Leadership and character are two of the critical skills required to be president of the United States. President Obama has proven to be unimpressive in these regards. His pathetic negotiations with conservatives relating to the fiscal affairs of this country, along with his indecisive and blundering response to the crisis in Syria have taken a terrible toll on the reputation of our country, and have led me to believe he is not a capable president.
Yet, the president still has many supporters. It might be worthwhile to consider his resume up to this point, lest any readers think I am being too harsh in my assessment of him.
Off the bat, Obama attempted to make history by offering health care to millions of uninsured Americans. It is a noble objective that many liberal presidents before him hoped to accomplish, but could not. It could have been his signature achievement had it not been so ill timed. Obama was able to enact health care legislation because his party had a lock on the government, including a filibuster-proof majority in the Senate. The implementation of Obamacare is now underway, but many are challenging the initiative.
The president miscalculated several issues. The first is timing. Frankly, the country could not, and still cannot, afford a multi-trillion dollar entitlement on the heels of the worst recession since the Great Depression. Secondly, the nation needs new jobs more than it needs universal health care. All the great minds in the Obama administration should have been focused on developing new ways to put people to work, not devising a massive new health care system. Thirdly, the president lost his lock on the government when the election of Scott Brown (R-Mass.) to the Senate enabled Republicans to sustain filibusters on virtually all new legislation. Brown used the health care issue to win his election. The impact of a change in this single seat in the Senate led to government paralysis over the next five and a half years.
The most recent negotiation catastrophe is in the diplomatic realm. Obama and his over zealous secretary of state have threatened numerous nations lately. None of their targets believe that the U.S. would actually resort to military action. The U.S. has become a paper tiger that North Korea, Iran, Russia, China, Iraq, and Afghanistan scorn and ignore. Frankly, the president cannot even lead his own country’s Congress, so why would any of these countries think that the U.S. is capable of leading the world?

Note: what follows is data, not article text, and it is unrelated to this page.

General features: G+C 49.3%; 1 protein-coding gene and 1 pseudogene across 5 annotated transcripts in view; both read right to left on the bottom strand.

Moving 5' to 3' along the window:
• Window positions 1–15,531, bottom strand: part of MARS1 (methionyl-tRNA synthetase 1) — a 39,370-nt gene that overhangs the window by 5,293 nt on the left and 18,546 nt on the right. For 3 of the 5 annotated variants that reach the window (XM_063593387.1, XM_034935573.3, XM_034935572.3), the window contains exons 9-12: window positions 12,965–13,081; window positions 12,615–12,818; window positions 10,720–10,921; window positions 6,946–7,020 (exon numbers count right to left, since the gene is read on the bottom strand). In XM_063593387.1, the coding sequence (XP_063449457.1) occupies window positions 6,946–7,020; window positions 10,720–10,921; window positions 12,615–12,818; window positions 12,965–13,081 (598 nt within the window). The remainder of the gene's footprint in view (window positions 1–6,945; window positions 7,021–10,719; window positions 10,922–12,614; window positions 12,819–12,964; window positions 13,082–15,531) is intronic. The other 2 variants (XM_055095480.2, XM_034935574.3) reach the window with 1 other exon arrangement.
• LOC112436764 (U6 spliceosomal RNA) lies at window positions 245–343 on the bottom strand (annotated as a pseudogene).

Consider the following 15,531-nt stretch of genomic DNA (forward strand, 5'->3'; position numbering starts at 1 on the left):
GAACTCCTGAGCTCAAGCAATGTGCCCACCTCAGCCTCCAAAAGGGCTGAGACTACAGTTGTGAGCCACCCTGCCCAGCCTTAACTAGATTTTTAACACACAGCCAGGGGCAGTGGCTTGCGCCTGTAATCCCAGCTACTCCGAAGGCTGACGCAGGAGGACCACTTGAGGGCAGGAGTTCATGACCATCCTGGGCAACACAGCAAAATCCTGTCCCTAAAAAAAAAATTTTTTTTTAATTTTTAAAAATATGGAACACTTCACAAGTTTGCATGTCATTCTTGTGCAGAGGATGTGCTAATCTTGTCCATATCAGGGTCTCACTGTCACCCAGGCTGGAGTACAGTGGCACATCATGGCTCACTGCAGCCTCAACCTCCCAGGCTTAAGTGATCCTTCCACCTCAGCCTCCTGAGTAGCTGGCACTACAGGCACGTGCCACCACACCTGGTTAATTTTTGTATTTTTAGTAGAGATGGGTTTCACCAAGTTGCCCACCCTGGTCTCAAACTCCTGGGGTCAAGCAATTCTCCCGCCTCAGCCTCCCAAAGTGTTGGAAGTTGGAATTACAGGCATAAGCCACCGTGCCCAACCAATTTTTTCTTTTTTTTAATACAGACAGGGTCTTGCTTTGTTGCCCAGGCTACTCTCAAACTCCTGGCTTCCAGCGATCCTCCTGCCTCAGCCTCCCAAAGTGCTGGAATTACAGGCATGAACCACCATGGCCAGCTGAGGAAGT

Obama missed the boat on Syria. He vacillated for so long that Russia was able to upstage the U.S. by making a deal with Assad to give up his chemical weapons (we will see if Syria ultimately agrees to cooperate). Then Putin berated the U.S. in an op-ed piece in a major American newspaper. The loss of respect that has resulted because of our leaders’ amateurish behavior and inaction has been devastating. Our allies must now consider whether the U.S. will support them in a crisis.
The president’s arrogance and self-importance has made it difficult for him to accurately assess developing situations. No one can manage this country alone, even Obama. His circle of close advisers, I am sad to say, is not an A-team. The president continues to ignore real experts in his dealings domestically and internationally. Frankly, the president is so inexperienced in the art of dealmaking that he has hurt his country greatly.
Great leaders plan for contingencies. Where are the plans for Syria? The president has been acting like a deer in the headlights regarding Syrian genocide and has been unable to act; he always knew that Syria had WMDs. Unbelievably, after drawing “red lines” and threatening the offenders, he did not act and threw the whole issue over to Congress. Legislative Democrats have turned on him, so it is doubtful that Congress will ever approve military action against Syria.
It is no wonder that conservatives in Congress are so averse to administration proposals. They are concerned that the ready, aim, fire tactic of the president will make problems worse.
They are right to question the leadership of the man in the White House. I certainly do.